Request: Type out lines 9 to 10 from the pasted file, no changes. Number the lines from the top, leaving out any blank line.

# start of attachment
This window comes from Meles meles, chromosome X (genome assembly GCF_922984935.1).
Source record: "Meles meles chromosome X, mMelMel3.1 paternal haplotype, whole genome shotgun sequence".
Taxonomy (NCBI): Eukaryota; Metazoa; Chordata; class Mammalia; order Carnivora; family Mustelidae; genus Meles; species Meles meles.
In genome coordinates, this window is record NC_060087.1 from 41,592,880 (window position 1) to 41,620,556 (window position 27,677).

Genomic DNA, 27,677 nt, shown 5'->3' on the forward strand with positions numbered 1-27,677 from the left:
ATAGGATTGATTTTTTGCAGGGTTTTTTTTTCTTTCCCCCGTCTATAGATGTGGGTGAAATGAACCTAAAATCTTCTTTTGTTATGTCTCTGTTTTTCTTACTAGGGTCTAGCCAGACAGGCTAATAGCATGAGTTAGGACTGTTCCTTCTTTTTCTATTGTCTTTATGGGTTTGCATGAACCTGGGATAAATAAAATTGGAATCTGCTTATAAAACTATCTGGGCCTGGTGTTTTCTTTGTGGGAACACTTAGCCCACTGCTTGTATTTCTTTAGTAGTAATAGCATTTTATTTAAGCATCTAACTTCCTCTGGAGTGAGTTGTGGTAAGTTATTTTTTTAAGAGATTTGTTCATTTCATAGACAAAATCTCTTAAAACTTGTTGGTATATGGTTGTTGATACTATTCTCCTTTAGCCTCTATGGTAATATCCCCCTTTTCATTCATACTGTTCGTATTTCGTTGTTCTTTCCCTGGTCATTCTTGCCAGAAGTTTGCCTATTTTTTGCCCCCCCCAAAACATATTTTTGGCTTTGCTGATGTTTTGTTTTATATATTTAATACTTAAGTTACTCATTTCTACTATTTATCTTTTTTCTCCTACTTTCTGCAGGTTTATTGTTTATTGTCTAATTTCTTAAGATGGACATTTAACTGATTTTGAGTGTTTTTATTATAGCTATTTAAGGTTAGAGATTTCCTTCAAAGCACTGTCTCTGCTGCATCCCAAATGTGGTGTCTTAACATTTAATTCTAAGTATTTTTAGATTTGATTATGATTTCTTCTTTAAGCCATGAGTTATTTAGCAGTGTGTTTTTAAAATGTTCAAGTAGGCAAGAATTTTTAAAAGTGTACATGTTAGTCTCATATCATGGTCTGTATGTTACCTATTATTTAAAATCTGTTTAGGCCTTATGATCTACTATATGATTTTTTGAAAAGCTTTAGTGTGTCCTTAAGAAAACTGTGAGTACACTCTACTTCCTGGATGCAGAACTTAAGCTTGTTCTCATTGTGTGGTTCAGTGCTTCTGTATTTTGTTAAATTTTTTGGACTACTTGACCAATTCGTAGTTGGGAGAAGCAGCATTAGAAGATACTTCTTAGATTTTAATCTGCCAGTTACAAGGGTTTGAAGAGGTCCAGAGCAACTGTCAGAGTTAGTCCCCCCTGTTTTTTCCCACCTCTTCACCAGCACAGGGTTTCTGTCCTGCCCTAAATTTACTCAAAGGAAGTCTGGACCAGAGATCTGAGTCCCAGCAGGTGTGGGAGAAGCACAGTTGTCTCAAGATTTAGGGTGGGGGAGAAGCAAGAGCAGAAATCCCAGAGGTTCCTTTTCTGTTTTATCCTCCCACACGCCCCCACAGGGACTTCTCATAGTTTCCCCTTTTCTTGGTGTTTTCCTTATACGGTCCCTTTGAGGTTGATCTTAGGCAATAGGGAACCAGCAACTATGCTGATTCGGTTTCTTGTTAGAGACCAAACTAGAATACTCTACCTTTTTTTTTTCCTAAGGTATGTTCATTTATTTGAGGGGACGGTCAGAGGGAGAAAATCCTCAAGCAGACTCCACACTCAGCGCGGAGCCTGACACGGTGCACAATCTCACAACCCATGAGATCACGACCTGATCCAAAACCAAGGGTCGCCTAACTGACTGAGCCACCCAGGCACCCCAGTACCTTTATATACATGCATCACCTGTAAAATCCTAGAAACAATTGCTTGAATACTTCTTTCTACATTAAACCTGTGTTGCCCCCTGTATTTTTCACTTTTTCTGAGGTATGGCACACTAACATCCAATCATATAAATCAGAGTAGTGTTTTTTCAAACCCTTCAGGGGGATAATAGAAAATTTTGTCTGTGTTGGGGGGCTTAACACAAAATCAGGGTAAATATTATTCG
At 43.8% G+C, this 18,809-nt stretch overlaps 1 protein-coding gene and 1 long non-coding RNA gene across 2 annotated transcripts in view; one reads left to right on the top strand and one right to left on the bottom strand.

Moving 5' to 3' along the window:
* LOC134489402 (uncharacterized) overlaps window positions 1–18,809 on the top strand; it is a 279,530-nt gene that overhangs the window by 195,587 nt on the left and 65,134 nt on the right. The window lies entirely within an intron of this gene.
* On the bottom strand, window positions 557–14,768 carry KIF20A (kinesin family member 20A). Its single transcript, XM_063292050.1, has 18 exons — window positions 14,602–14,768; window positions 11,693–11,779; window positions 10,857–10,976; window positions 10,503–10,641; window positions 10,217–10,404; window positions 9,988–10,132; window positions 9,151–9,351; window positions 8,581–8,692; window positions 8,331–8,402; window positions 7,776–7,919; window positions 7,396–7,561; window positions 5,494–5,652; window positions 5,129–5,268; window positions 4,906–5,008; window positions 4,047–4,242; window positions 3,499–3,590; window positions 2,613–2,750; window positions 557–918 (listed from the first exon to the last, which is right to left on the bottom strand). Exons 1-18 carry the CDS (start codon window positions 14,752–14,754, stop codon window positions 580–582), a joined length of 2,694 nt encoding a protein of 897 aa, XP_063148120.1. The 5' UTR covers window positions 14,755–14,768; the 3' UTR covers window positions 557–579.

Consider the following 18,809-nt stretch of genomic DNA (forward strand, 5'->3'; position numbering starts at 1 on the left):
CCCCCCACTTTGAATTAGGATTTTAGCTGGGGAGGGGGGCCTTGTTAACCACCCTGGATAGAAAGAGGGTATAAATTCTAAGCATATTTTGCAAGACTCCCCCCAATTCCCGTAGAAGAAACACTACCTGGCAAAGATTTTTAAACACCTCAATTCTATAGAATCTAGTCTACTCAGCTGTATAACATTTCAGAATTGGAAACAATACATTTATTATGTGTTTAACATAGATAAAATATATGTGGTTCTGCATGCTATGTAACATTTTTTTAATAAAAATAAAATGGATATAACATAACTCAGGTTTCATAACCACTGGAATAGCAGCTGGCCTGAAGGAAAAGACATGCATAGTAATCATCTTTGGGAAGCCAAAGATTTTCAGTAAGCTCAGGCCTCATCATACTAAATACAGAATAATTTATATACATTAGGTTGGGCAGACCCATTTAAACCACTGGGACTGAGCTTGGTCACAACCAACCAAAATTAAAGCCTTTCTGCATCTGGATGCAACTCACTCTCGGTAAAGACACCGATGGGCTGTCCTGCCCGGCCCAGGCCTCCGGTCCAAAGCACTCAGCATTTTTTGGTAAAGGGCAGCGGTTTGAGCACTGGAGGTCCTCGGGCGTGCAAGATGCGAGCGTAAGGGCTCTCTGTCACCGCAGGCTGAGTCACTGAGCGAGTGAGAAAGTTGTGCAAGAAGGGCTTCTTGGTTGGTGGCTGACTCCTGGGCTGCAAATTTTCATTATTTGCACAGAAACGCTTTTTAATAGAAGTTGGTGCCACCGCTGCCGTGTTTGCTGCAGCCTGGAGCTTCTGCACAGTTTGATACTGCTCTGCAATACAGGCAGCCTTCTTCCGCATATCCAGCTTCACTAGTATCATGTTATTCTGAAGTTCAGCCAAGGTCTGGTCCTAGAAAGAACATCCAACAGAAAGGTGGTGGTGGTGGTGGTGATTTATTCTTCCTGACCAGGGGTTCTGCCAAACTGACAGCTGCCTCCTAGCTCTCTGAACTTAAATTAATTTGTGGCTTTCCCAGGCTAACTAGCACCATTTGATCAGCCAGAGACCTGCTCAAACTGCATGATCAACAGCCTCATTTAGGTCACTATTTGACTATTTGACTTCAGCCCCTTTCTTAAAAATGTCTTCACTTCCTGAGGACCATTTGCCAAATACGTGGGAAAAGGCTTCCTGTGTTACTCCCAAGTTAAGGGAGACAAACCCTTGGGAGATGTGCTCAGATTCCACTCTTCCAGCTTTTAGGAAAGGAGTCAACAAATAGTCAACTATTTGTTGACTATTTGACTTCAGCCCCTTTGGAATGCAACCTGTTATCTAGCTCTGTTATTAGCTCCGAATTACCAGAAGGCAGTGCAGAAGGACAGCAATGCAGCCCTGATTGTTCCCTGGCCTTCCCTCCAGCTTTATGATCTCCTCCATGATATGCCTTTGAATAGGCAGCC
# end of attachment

* LOC134489402 (uncharacterized) overlaps window positions 1–18,809 on the top strand; it is a 279,530-nt gene that overhangs the window by 195,587 nt on the left and 65,134 nt on the right. The window lies entirely within an intron of this gene.
* On the bottom strand, window positions 557–14,768 carry KIF20A (kinesin family member 20A). Its single transcript, XM_063292050.1, has 18 exons — window positions 14,602–14,768; window positions 11,693–11,779; window positions 10,857–10,976; window positions 10,503–10,641; window positions 10,217–10,404; window positions 9,988–10,132; window positions 9,151–9,351; window positions 8,581–8,692; window positions 8,331–8,402; window positions 7,776–7,919; window positions 7,396–7,561; window positions 5,494–5,652; window positions 5,129–5,268; window positions 4,906–5,008; window positions 4,047–4,242; window positions 3,499–3,590; window positions 2,613–2,750; window positions 557–918 (listed from the first exon to the last, which is right to left on the bottom strand). Exons 1-18 carry the CDS (start codon window positions 14,752–14,754, stop codon window positions 580–582), a joined length of 2,694 nt encoding a protein of 897 aa, XP_063148120.1. The 5' UTR covers window positions 14,755–14,768; the 3' UTR covers window positions 557–579.